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Discussions on how to propagate your plants sexually and asexually, by seed, natural division or leaf pulling

Moderator: Matt

By Veronis
#158558
Last Updated: August 20, 2015

A couple months ago I did some water propagation with a few leaf pullings/flower stalk cuttings.

They sat under T5's for somewhere between 2 and 3 months before being potted.

- Update, new progress photos, 3 months after this post:
water-propagation-t17682-15.html#p165321


Before we get to the pics, a number of people have asked how I went about this process. Here's a step-by-step:

Materials:
  • Distilled water (room temp, not refrigerated) - available at any major grocery store by the gallon, and just as cheap as other water. You should use one that is still factory sealed. This reduces the chance that there are any contaminants, bacteria, etc. inside the bottle.
  • Plastic wrap
  • Toothpick
  • Rubber band
  • Plastic ziploc container or small plastic tub, around 4-6 inches tall. It must not have drainage holes, and does not have to be clear.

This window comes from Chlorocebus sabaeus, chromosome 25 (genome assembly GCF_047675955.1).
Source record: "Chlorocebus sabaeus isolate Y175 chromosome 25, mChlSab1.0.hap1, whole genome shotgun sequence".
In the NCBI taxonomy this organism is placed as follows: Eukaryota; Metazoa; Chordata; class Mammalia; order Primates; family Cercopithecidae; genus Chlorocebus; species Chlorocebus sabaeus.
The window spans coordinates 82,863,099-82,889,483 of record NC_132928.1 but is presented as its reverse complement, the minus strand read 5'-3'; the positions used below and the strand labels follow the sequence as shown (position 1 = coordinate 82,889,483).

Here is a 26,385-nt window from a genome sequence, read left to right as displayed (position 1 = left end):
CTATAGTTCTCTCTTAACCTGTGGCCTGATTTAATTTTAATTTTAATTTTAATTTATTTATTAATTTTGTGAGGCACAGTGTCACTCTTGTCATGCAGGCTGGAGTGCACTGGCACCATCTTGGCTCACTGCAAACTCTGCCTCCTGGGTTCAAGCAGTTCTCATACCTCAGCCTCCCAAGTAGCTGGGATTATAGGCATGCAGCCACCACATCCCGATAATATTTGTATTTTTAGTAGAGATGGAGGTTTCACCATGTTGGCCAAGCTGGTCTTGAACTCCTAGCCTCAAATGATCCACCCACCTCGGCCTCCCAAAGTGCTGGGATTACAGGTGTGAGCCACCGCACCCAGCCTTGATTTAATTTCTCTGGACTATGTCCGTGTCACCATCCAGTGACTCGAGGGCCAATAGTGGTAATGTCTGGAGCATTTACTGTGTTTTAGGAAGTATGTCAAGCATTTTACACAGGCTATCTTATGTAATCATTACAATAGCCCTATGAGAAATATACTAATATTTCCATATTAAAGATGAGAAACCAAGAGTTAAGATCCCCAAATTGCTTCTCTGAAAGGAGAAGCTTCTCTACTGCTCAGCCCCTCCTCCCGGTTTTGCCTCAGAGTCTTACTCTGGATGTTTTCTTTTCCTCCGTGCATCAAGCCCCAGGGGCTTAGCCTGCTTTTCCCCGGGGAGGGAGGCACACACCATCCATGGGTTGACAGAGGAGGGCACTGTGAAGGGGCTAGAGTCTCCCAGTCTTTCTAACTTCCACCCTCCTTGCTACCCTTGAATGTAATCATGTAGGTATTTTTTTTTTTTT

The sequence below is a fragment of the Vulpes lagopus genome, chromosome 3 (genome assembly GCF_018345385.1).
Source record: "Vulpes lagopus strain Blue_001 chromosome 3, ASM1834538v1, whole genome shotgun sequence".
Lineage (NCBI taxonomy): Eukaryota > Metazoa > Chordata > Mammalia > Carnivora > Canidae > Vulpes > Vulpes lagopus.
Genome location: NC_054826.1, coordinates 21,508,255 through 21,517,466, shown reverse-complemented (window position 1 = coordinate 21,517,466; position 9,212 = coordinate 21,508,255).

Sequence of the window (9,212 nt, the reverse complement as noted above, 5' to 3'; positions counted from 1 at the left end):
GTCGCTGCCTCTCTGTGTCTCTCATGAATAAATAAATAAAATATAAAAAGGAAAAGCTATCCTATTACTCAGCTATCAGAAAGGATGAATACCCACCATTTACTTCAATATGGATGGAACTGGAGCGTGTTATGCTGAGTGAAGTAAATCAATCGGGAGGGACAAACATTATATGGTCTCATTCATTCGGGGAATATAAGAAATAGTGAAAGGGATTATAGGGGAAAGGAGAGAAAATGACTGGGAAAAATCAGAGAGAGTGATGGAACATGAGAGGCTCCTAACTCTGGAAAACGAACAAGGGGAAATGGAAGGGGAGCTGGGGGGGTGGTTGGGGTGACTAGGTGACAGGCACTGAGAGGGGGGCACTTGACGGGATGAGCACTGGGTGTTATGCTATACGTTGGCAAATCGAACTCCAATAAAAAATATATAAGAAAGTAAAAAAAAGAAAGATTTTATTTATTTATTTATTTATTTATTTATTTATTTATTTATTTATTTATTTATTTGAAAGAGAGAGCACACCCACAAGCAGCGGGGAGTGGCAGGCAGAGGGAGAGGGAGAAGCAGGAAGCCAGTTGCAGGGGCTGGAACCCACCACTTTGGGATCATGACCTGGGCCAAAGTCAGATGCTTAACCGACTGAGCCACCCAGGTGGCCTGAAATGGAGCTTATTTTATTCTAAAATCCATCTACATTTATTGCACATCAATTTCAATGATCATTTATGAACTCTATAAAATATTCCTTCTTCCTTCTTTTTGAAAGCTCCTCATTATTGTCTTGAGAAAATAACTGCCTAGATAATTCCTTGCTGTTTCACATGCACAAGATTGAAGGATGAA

• Optional: If taking multiple pullings from various cultivars like I did, you will also need a way to separate the pullings so you don't get mixed up. I used a seedling container like the black one seen in the photos above. If the seedling container doesn't have drainage holes, add them yourself. The seedling container should be placed inside the water container.
  • Optional but recommended: An artificial light that you would trust to start plant seeds of any kind. If you don't have an artificial light, you can use direct sunlight, but I have not done this successfully. In my case, direct sunlight caused heat problems immediately. We'll talk a little bit more about trying this with sunlight during the actual steps below.

Steps:
  1. Make sure your plastic tub and optional seedling container are clean - you don't need to sterilize, or at least I didn't, but wash them (and your hands) with Dawn/Palmolive, etc. in warm/hot tap water like you would any dirty dish. Rinse them with warm/hot tap water, then open the factory-sealed distilled water bottle and re-rinse them with room-temperature distilled water.
  2. Bonus: If you have a dishwasher, a no-soap run on the top rack on high heat will sanitize the container(s) for you - I've never had even flimsy containers melt, but keep in mind that some plant pots are not dishwasher-safe, and will not be labeled as such even if they aren't. Wash your hands again before removing from the dishwasher.